Grammar tips: ‘which’ and ‘that’

In Canada, we use a grammar style that takes from both British and American English.

We side with the Americans when it comes to ‘which’ and ‘that,’ two words that have similar but distinctly different functions.

Far too often – and even in many professional documents – ‘which’ and ‘that’ are used interchangeably.

First, we need to understand the difference between restrictive and nonrestrictive clauses.

A restrictive clause is necessary information that differentiates the noun from other possibilities.

A nonrestrictive clause is information that describes the noun as a general truth and can be used as an alternate definition or further description of the noun.

‘That’ introduces a restrictive clause

‘Which’ introduces a nonrestrictive clause

Further, ‘which’ is always set off with commas, while ‘that’ is not.

Check out these examples:

I want to buy a shirt that is blue.

  • ‘That’ restricts the noun ‘shirt’ to only ones that are blue. There could be any number of colours and kinds of shirts in the world. We are restricting the shirt I want to one that is blue.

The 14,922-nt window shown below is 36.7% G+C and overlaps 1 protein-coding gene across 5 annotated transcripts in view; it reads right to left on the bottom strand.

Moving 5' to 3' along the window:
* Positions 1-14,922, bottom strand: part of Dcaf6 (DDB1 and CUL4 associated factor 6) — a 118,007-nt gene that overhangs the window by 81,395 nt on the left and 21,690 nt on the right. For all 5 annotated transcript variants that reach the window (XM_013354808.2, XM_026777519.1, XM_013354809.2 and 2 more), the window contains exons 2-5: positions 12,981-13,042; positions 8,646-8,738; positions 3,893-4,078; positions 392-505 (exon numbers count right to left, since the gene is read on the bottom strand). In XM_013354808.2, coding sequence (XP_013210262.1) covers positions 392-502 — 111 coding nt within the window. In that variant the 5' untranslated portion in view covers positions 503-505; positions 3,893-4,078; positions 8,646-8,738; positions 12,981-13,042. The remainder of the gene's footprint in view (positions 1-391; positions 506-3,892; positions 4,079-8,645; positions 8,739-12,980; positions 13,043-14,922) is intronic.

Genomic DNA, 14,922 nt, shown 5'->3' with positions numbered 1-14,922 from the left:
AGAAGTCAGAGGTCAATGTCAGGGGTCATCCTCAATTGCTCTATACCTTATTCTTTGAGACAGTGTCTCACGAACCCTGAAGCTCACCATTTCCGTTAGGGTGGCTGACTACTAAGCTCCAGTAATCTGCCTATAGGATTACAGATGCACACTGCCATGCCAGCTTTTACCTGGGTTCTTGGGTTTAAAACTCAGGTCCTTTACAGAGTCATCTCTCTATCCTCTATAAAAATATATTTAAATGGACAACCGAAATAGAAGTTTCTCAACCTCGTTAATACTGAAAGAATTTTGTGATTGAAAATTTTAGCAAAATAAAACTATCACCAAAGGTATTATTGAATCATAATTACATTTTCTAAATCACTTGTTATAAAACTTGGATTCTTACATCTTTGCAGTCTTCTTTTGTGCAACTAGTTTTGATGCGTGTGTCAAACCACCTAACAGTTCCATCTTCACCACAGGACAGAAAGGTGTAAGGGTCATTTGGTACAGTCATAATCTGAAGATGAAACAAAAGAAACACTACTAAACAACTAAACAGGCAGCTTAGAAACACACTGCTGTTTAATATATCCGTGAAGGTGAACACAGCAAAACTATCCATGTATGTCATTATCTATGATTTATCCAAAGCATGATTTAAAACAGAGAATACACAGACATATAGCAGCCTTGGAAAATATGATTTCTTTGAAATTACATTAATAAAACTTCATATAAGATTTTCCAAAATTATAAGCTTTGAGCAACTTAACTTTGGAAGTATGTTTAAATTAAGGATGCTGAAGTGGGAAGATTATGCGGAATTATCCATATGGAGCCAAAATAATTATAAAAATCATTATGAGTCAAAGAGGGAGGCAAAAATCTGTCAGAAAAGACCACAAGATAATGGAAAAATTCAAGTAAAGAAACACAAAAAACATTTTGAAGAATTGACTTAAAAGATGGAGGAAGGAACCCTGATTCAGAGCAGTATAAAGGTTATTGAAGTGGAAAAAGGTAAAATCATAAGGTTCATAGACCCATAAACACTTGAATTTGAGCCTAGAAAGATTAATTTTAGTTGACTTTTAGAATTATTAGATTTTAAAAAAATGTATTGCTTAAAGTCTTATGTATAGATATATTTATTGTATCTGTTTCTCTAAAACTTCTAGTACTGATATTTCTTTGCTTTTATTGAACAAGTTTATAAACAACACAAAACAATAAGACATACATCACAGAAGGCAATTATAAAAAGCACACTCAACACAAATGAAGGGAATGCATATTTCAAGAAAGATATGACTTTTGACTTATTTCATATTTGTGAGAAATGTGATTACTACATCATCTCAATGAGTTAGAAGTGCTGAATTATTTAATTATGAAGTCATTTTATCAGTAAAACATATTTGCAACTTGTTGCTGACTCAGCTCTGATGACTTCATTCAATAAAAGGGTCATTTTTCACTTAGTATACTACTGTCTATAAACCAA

I’ll bring my favourite shirt, which is blue.

  • ‘Which’ acts as a further description for the noun ‘favourite shirt’ and is therefore nonrestrictive. It is just a further definition for my favourite shirt. There is only one favourite shirt and it is blue.

See how that works?

I like whales, which swim in the water.

  • Swimming in the water is what whales do – all of them do it, so the description is nonrestrictive.

I like whales that are white.

  • Not all whales are white, so we restrict the noun to just the white ones.

More examples:

I saw the movie that I wanted to see.

  • ‘That’ restricts ‘movie’ to just the one I wanted to see.

I saw Independence Day, which I wanted to see.

  • ‘Which’ works as a definition for Independence Day. It is the movie I wanted to see.


‘Who’ is a word that functions similarly to ‘which’ and ‘that’ and can be used in both restrictive and nonrestrictive clauses.

We use ‘who’ for human beings and ‘that’ or ‘which’ for objects.


I want to see the man who called.

  • ‘Who’ restricts ‘man’ to just the one who called.

I want to see my wife, who is beautiful.

  • There is only one wife, at least in modern society, so ‘who’ acts as a definition and further description for ‘my wife.’

Notice that the same comma rules are followed for all three terms: in nonrestrictive clauses, set off the clause with commas; in restrictive clauses, do not use a comma.


Categories: How's it Work?

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